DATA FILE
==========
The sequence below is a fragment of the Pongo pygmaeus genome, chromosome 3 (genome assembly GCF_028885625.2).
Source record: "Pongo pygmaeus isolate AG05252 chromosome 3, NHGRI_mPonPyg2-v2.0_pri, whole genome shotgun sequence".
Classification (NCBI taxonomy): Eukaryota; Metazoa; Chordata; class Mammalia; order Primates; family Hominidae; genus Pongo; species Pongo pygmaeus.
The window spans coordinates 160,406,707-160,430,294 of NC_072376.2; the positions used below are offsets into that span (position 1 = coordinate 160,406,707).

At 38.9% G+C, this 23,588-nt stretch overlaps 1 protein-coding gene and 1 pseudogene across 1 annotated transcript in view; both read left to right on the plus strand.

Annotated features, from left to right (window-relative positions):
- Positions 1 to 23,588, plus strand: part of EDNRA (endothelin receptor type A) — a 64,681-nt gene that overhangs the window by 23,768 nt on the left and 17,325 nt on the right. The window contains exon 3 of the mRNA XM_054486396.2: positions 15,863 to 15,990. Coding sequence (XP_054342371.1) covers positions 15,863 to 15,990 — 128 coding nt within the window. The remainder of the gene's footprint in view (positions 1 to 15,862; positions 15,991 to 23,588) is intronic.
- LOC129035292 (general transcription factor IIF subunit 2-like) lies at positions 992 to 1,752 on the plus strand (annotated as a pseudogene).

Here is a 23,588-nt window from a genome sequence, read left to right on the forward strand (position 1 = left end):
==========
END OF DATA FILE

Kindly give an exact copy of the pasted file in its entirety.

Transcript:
The sequence below is a fragment of the Pongo pygmaeus genome, chromosome 3 (genome assembly GCF_028885625.2).
Source record: "Pongo pygmaeus isolate AG05252 chromosome 3, NHGRI_mPonPyg2-v2.0_pri, whole genome shotgun sequence".
Classification (NCBI taxonomy): Eukaryota; Metazoa; Chordata; class Mammalia; order Primates; family Hominidae; genus Pongo; species Pongo pygmaeus.
The window spans coordinates 160,406,707-160,430,294 of NC_072376.2; the positions used below are offsets into that span (position 1 = coordinate 160,406,707).

At 38.9% G+C, this 23,588-nt stretch overlaps 1 protein-coding gene and 1 pseudogene across 1 annotated transcript in view; both read left to right on the plus strand.

Annotated features, from left to right (window-relative positions):
- Positions 1 to 23,588, plus strand: part of EDNRA (endothelin receptor type A) — a 64,681-nt gene that overhangs the window by 23,768 nt on the left and 17,325 nt on the right. The window contains exon 3 of the mRNA XM_054486396.2: positions 15,863 to 15,990. Coding sequence (XP_054342371.1) covers positions 15,863 to 15,990 — 128 coding nt within the window. The remainder of the gene's footprint in view (positions 1 to 15,862; positions 15,991 to 23,588) is intronic.
- LOC129035292 (general transcription factor IIF subunit 2-like) lies at positions 992 to 1,752 on the plus strand (annotated as a pseudogene).

Here is a 23,588-nt window from a genome sequence, read left to right on the forward strand (position 1 = left end):